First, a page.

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Imagine one of the largest banners the world has ever seen, staked down on a California glacier with a simple message: ‘I’m Melting!’
Now imagine, at the same moment, activists in Ho Chi Minh City gathering along the Saigon River to mark the ever higher tides that are swamping homes and neighborhoods. Now imagine our friends in Hobart, Tasmania gathering along the beach to mark severe erosion from a recent series of freak storms.
Now, I need you to imagine a global movement, working together on one day to connect these dots—each one a small bit of proof—and show how climate change is a clear and present danger. On May 5, we’ll be holding a day of global witness that does just that. All around the planet, at spots where climate change is already cutting deep, people will be gathering to express their anger, and their hope that the world will find a better way. At every event, people will take a photo of a gigantic dot on a sign or banner—each dot representing a local climate impact—and we’ll connect up all the dots to issue a global clarion call for climate action.
Where I live in Vermont we’ll make a human bridge to mark the real ones swept away in last fall’s record rains; in Faridabad, India, where they have the opposite problem, they’ll gather on the banks of the drying Yamuna River. From one end of the earth to the other, we’ll rally to point out that there is no longer any doubt that burning coal and gas and oil is changing our planet. (If you want to read 593 pages of backup, please refer to the huge UN report issued on climate change and weather extremes that was released this week.)
We’re not doing this as a substitute for political action—we’re in the middle of fights over everything from the Keystone XL pipeline to the Kosovo coal plant, and working hard to strip subsidies and special privileges from the fossil fuel industry around the world. But success in these fights will only come when people feel the urgency of climate change. Too often storms or droughts are seen as one-time, isolated events, even though scientist tell us they fit a pattern. We need to make that pattern visible—to connect the dots.
We need people everywhere to lead local events on the May 5—people all over the world who can change the conversation around climate change. If your community is seeing the disastrous impacts of climate change already, we will use this day to show that there is a global movement standing beside you. If you have been lucky enough to avoid the worst impacts thus far, we need you too—you’ll be sounding the alarm for your community, educating your friends and neighbors and standing with our friends around the world. Click here to register an event.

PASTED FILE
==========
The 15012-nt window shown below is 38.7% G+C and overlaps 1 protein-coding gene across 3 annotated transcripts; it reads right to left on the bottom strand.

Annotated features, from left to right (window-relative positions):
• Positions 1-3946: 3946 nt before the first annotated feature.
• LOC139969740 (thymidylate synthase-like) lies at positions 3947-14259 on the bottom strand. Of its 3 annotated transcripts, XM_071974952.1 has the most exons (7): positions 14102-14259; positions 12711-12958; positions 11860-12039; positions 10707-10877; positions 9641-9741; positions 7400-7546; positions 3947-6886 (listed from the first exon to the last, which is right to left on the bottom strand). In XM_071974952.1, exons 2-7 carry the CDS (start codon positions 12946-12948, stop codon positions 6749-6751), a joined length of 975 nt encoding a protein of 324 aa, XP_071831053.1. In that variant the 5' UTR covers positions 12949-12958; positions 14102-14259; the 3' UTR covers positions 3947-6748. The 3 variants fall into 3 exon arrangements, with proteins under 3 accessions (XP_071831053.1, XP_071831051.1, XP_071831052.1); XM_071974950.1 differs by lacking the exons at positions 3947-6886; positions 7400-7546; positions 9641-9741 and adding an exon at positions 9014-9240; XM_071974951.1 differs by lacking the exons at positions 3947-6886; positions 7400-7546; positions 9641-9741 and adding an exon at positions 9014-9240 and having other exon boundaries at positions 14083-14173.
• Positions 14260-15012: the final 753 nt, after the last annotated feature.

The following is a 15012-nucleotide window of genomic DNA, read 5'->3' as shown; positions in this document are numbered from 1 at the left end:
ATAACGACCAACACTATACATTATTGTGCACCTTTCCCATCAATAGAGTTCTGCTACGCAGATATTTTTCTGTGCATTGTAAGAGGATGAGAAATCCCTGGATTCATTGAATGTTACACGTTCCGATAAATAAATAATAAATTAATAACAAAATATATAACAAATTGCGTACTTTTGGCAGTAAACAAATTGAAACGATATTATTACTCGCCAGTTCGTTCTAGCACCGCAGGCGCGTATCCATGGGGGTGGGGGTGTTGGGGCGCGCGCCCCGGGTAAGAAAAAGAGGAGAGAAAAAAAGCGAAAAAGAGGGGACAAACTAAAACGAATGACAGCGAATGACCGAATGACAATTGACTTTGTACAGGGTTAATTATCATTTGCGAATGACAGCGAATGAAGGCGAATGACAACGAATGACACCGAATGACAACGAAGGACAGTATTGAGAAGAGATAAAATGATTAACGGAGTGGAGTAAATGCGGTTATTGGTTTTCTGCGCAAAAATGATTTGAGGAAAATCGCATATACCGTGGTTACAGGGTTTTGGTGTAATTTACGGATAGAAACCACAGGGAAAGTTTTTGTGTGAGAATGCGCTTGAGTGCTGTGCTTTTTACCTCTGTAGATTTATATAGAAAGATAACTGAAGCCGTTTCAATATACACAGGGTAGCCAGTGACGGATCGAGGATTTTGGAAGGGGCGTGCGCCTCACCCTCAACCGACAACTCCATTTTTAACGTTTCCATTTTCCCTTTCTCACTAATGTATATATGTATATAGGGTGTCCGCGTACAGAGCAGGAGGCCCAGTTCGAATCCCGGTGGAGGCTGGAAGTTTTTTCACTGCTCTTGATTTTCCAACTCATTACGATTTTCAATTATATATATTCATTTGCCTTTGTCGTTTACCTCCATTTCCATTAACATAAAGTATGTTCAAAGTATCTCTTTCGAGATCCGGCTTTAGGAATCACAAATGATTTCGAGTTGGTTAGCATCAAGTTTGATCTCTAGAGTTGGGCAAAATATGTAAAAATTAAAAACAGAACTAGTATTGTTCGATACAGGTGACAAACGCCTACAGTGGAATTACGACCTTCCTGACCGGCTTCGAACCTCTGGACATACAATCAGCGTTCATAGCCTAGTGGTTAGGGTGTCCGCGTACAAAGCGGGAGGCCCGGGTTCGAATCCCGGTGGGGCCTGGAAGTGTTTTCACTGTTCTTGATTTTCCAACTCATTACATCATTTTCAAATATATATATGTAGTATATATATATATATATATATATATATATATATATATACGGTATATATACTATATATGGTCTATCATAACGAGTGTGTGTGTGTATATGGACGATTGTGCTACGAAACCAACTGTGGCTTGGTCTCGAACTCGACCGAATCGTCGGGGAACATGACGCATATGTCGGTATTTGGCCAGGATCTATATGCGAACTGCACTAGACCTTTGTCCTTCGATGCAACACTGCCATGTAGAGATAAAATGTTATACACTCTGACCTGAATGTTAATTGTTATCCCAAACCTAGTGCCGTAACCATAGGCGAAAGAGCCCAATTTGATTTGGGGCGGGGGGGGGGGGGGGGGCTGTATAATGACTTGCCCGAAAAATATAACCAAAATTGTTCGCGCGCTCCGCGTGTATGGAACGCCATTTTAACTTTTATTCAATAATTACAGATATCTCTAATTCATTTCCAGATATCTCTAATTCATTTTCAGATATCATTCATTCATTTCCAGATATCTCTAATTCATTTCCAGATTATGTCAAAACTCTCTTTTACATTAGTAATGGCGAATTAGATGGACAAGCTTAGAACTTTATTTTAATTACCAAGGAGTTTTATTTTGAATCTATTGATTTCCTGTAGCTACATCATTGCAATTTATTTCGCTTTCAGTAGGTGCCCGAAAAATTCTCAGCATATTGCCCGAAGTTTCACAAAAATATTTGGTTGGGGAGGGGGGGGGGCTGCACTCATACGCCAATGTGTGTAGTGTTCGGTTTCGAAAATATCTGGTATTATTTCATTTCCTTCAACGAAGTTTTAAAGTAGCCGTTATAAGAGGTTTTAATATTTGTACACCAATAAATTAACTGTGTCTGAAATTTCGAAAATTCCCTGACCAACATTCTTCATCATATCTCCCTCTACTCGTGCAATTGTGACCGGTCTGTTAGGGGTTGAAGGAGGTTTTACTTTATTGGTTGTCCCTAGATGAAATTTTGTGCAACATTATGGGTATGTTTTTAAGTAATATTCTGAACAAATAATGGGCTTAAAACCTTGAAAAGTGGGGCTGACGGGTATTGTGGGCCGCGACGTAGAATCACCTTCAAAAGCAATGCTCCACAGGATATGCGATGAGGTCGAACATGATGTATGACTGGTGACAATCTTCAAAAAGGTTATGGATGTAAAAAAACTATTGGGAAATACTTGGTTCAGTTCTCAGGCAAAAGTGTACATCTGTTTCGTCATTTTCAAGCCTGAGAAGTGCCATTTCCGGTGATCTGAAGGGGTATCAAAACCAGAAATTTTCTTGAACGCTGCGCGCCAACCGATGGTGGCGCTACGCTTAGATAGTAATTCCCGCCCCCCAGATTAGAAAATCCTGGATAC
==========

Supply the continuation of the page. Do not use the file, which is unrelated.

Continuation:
From early morning on May 5, when the sun first rises in the South Pacific and our colleagues in the Marshall Islands do a daybreak dive on their damaged coral reef, we’ll be following the day around the globe, providing an endless stream of pictures and images. People around the world will upload a group photo from their local event that captures their big "climate dot.” We'll link up those images to make a gorgeous global photo mosaic that connects all the dots from places around the world.
We want you to watch—but we want you to be a part of it at some point along the day. Sign up here to register an event in your community. We’ll help you figure out what makes sense, and how to pull together the logistics, but we need your spirit of solidarity to get it going.
P.S. Not every place is getting pounded by climate change—but we’re also going to try and connect some of the dots of solutions emerging around the world. So if you’ve got a hopeful energy project near you, or a beautiful community garden coming into May bloom in the northern hemisphere, get your event on the map for May 5!
EcoWatch Daily Newsletter
By Whitney E. Akers
- "The Game Changers" is a new documentary on Netflix that posits a vegan diet can improve athletic performance in professional athletes.
- Limited studies available show that the type of diet — plant-based or omnivorous — doesn't give you an athletic advantage.
- We talked to experts about what diet is the best for athletic performance.
Packed with record-setting athletes displaying cut physiques and explosive power, "The Game Changers," a new documentary on Netflix, has a clear message: Vegan is best.
By John R. Platt
When it comes to solving problems related to wildlife trade, there are an awful lot of "sticky widgets."